CFP: Posthuman Chinese Forum
Description: This title should be read from right to left, one character after another. It means Post (super) (first two characters) Human (third and fourth characters) China (fifth and sixth) Forum (last two characters). The very tiny marks in the bottom lefthand corner are my personal name marker. It was carved into a stone, onto which I then put on a bit paint and pushed onto the paper to leave a signature. I used "super human" instead of "post human" because not only do they have similar meanings, but “super” more accurately articulates my beliefs about this topic. A “posthuman” era, to me, would be the time of the cyborg, enabling humans to improve at certain skills, and potentially even master the word “perfection” one day. Lastly, the types of calligraphy I use are cursive and regular. The speed with which technological advances are made could only be captured by the essence of cursive calligraphy. Additionally, Posthumanism covers a wide breadth of topics and generates many skeptics and critics, so it is also a subject of carefulness, hence why the regular type is also used.
Artist: Frances (Yifan) Zhang
Bio: My name is Frances (Yifan) Zhang, a student majoring in Psychology at New York University. I started my journey with calligraphy at age five and have continued ever since. I founded the first Chinese Calligraphy Club at Ulink College of Shanghai and lead a team of 60 calligraphy lovers to create our own artworks. We also organized fundraisers by selling our artworks. As a fan of Western culture, and by spending more time in the United States, the overwhelming nature of assimilation threatened to wash away what I was inherited with. But whenever I am holding my brush and facing that thin slice of white paper, I start to find the feeling of home and pride.
Surprisingly, I am also a great fan of hip-hop music and produce hip-hop music beats in my free time. Hip-hop music and calligraphy can be viewed as being on opposite ends of a spectrum, with one so vibrant and the other very peaceful. But I find a balance, a grey area to hold both properties within me. They say fire and water cannot mix, but I find the differences more meaningful when they encounter each other, whether it be two completely different cultures, races, hobbies, attitudes, or even living things and robots; I find such encounters very beautiful.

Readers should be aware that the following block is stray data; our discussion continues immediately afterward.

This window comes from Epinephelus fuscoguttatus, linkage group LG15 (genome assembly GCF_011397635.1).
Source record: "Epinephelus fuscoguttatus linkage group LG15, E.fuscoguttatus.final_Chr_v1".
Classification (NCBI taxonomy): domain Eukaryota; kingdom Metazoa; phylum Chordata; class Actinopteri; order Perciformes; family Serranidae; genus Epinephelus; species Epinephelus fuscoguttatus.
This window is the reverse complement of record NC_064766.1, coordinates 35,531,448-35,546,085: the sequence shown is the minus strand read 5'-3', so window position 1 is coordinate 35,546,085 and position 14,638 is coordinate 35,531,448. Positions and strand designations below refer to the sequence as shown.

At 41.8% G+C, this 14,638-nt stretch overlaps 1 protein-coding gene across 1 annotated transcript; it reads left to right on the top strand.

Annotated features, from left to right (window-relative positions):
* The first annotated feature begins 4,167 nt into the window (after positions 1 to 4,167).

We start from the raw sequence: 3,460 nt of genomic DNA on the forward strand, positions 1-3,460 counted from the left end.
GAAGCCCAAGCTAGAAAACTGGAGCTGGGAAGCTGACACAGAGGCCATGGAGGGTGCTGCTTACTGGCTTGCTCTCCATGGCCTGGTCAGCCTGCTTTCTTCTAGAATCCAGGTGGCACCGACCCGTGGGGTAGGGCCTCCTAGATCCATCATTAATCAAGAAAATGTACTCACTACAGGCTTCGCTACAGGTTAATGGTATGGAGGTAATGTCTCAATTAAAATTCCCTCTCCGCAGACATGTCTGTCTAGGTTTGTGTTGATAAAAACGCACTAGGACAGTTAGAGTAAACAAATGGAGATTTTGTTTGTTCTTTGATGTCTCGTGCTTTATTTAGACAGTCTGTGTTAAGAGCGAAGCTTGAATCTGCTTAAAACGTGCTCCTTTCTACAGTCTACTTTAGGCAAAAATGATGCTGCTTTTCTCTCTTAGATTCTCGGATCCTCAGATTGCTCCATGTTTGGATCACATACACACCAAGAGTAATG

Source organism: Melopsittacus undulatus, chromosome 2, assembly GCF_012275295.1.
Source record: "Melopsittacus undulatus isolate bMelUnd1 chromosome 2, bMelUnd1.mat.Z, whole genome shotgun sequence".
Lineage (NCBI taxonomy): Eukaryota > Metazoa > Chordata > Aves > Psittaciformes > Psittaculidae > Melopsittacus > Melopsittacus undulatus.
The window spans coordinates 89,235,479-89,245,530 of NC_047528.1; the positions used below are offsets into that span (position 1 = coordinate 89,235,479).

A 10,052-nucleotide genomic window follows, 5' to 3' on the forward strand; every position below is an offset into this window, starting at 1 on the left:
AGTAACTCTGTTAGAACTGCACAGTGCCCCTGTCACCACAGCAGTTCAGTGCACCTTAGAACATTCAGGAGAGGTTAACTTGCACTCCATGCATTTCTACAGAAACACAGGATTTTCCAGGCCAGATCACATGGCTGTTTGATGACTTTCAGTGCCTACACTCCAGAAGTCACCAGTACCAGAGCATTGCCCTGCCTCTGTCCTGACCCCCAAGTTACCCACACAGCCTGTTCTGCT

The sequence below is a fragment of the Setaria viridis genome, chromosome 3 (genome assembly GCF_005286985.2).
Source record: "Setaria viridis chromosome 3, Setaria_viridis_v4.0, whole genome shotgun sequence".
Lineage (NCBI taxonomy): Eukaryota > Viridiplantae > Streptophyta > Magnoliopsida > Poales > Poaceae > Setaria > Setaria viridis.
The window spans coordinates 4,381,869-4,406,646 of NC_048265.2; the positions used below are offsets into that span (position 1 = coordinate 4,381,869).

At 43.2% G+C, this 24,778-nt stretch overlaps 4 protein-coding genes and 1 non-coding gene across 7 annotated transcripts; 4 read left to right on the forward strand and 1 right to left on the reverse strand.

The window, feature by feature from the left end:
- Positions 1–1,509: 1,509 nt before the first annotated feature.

I am also the creator of the logo for the Posthuman Chinese Forum.
My experience when creating them: The artworks were created with the aid of technology since I was playing background music from my phone at the time. My lamplight was on to assist me seeing things more clearly. Even the final presentation of all these artworks required technology because I took their pictures on my phone, scanned them, edited them, and finally presented them on a digital platform. Needless to say, technology was present in the creation of my artworks, which represent the sense of ancient China. I think calligraphy work is in essence a great fit for Posthumanism. When we combine the human now with the human from the past, we see the evolution of our current calligraphy styles. Then, when we move forward into the future, our calligraphy works pave the way for future developments.
My creation process is very spontaneous. I let the brush guide me rather than organize everything beforehand. I respect the brush, paper, and ink. The feeling of nature guiding me into the future is the key of all the calligraphy artworks I have created.
Posthumanism is indeed a very complicated topic that is not understood by, or even widely available to, the public in China. But calligraphy, an artform which already has centuries of history, has been well understood by the Chinese public, including myself. The free flow of pace through these artworks has always been the origin of calligraphy creations. It is more than a human taking control of the brush, and is instead about using the brush as an innovation while creating artworks.